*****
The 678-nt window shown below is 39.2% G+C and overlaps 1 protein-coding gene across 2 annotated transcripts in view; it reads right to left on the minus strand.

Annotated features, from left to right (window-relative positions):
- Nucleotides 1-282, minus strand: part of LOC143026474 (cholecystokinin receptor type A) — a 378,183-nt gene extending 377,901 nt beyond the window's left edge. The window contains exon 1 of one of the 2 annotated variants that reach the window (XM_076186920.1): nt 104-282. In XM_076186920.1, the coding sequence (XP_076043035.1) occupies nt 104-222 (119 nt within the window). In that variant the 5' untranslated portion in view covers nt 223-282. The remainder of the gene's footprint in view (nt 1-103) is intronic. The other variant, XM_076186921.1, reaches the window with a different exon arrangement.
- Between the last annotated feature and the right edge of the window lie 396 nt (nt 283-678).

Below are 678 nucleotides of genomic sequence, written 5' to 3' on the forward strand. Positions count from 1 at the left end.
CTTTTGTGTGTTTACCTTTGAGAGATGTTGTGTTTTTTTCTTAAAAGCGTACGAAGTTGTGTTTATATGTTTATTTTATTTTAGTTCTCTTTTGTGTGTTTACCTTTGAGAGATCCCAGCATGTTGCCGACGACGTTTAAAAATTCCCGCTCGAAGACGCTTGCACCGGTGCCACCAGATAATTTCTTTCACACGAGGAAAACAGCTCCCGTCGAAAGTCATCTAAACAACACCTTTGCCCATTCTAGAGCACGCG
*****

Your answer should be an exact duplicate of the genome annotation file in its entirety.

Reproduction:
The 678-nt window shown below is 39.2% G+C and overlaps 1 protein-coding gene across 2 annotated transcripts in view; it reads right to left on the minus strand.

Annotated features, from left to right (window-relative positions):
- Nucleotides 1-282, minus strand: part of LOC143026474 (cholecystokinin receptor type A) — a 378,183-nt gene extending 377,901 nt beyond the window's left edge. The window contains exon 1 of one of the 2 annotated variants that reach the window (XM_076186920.1): nt 104-282. In XM_076186920.1, the coding sequence (XP_076043035.1) occupies nt 104-222 (119 nt within the window). In that variant the 5' untranslated portion in view covers nt 223-282. The remainder of the gene's footprint in view (nt 1-103) is intronic. The other variant, XM_076186921.1, reaches the window with a different exon arrangement.
- Between the last annotated feature and the right edge of the window lie 396 nt (nt 283-678).

Below are 678 nucleotides of genomic sequence, written 5' to 3' on the forward strand. Positions count from 1 at the left end.
CTTTTGTGTGTTTACCTTTGAGAGATGTTGTGTTTTTTTCTTAAAAGCGTACGAAGTTGTGTTTATATGTTTATTTTATTTTAGTTCTCTTTTGTGTGTTTACCTTTGAGAGATCCCAGCATGTTGCCGACGACGTTTAAAAATTCCCGCTCGAAGACGCTTGCACCGGTGCCACCAGATAATTTCTTTCACACGAGGAAAACAGCTCCCGTCGAAAGTCATCTAAACAACACCTTTGCCCATTCTAGAGCACGCG